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A topological description of hubs in amino Acid interaction networks.

Gaci O - Adv Bioinformatics (2010)

Bottom Line: Once we have compared this type of graphs to the general model of scale-free networks, we analyze the existence of nodes which highly interact, the hubs.We describe these nodes taking into account their position in the primary structure to study their apparition frequency in the folded proteins.Finally, we observe that their interaction level is a consequence of the general rules which govern the folding process.

View Article: PubMed Central - PubMed

Affiliation: Le Havre University, LITIS EA 4108, BP 540, 76058 Le Havre, France.

ABSTRACT
We represent proteins by amino acid interaction networks. This is a graph whose vertices are the proteins amino acids and whose edges are the interactions between them. Once we have compared this type of graphs to the general model of scale-free networks, we analyze the existence of nodes which highly interact, the hubs. We describe these nodes taking into account their position in the primary structure to study their apparition frequency in the folded proteins. Finally, we observe that their interaction level is a consequence of the general rules which govern the folding process.

No MeSH data available.


Each time a hub appears in an SSE-IN, we sum its degree according to the amino acid it represents. We repeat the process grouping the SSE-IN by their family and also by their structural class. We normalization to obtain the cumulative connectivity by class. The amino acid Ala acts more often as hub independently of the protein classifications.
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fig5: Each time a hub appears in an SSE-IN, we sum its degree according to the amino acid it represents. We repeat the process grouping the SSE-IN by their family and also by their structural class. We normalization to obtain the cumulative connectivity by class. The amino acid Ala acts more often as hub independently of the protein classifications.

Mentions: For each protein SSE-IN belonging to the same SCOP structural family, we identify the nodes which are hubs; see Figure 4. Then, we group the hubs according to the amino acids they represent and sum their degrees to obtain the amino acid connectivity score by fold families. By repeating this process at the SCOP class level, we calculate and normalize the accumulated connectivity level of amino acids playing the role of hubs; see Figure 5.


A topological description of hubs in amino Acid interaction networks.

Gaci O - Adv Bioinformatics (2010)

Each time a hub appears in an SSE-IN, we sum its degree according to the amino acid it represents. We repeat the process grouping the SSE-IN by their family and also by their structural class. We normalization to obtain the cumulative connectivity by class. The amino acid Ala acts more often as hub independently of the protein classifications.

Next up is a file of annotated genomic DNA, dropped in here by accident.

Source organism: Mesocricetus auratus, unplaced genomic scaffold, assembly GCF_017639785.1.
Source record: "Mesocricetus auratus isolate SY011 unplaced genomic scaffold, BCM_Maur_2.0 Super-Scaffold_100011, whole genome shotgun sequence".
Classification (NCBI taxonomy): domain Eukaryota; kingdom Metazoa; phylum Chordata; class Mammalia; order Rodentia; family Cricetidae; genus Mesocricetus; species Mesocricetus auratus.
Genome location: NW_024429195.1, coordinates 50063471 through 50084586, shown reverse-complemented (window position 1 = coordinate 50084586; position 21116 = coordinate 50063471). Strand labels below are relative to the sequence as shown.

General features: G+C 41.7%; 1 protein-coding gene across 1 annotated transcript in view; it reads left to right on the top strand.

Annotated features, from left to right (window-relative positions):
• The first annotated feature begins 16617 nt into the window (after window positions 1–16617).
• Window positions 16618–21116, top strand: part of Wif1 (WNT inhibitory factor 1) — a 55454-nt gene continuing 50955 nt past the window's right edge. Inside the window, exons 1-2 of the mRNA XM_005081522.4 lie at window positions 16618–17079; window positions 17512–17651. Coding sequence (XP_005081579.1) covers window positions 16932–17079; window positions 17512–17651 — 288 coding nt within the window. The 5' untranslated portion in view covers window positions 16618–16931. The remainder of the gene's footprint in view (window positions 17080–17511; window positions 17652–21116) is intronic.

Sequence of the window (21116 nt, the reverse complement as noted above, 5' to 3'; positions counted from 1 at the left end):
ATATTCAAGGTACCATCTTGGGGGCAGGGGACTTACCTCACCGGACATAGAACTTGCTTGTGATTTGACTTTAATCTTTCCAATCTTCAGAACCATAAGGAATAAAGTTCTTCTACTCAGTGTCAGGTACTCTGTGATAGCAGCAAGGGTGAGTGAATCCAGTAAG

© Copyright Policy - open-access
Related In: Results  -  Collection

Show All Figures
getmorefigures.php?uid=PMC2877201&req=5

fig5: Each time a hub appears in an SSE-IN, we sum its degree according to the amino acid it represents. We repeat the process grouping the SSE-IN by their family and also by their structural class. We normalization to obtain the cumulative connectivity by class. The amino acid Ala acts more often as hub independently of the protein classifications.
Mentions: For each protein SSE-IN belonging to the same SCOP structural family, we identify the nodes which are hubs; see Figure 4. Then, we group the hubs according to the amino acids they represent and sum their degrees to obtain the amino acid connectivity score by fold families. By repeating this process at the SCOP class level, we calculate and normalize the accumulated connectivity level of amino acids playing the role of hubs; see Figure 5.

Bottom Line: Once we have compared this type of graphs to the general model of scale-free networks, we analyze the existence of nodes which highly interact, the hubs.We describe these nodes taking into account their position in the primary structure to study their apparition frequency in the folded proteins.Finally, we observe that their interaction level is a consequence of the general rules which govern the folding process.

View Article: PubMed Central - PubMed

Affiliation: Le Havre University, LITIS EA 4108, BP 540, 76058 Le Havre, France.

ABSTRACT
We represent proteins by amino acid interaction networks. This is a graph whose vertices are the proteins amino acids and whose edges are the interactions between them. Once we have compared this type of graphs to the general model of scale-free networks, we analyze the existence of nodes which highly interact, the hubs. We describe these nodes taking into account their position in the primary structure to study their apparition frequency in the folded proteins. Finally, we observe that their interaction level is a consequence of the general rules which govern the folding process.

No MeSH data available.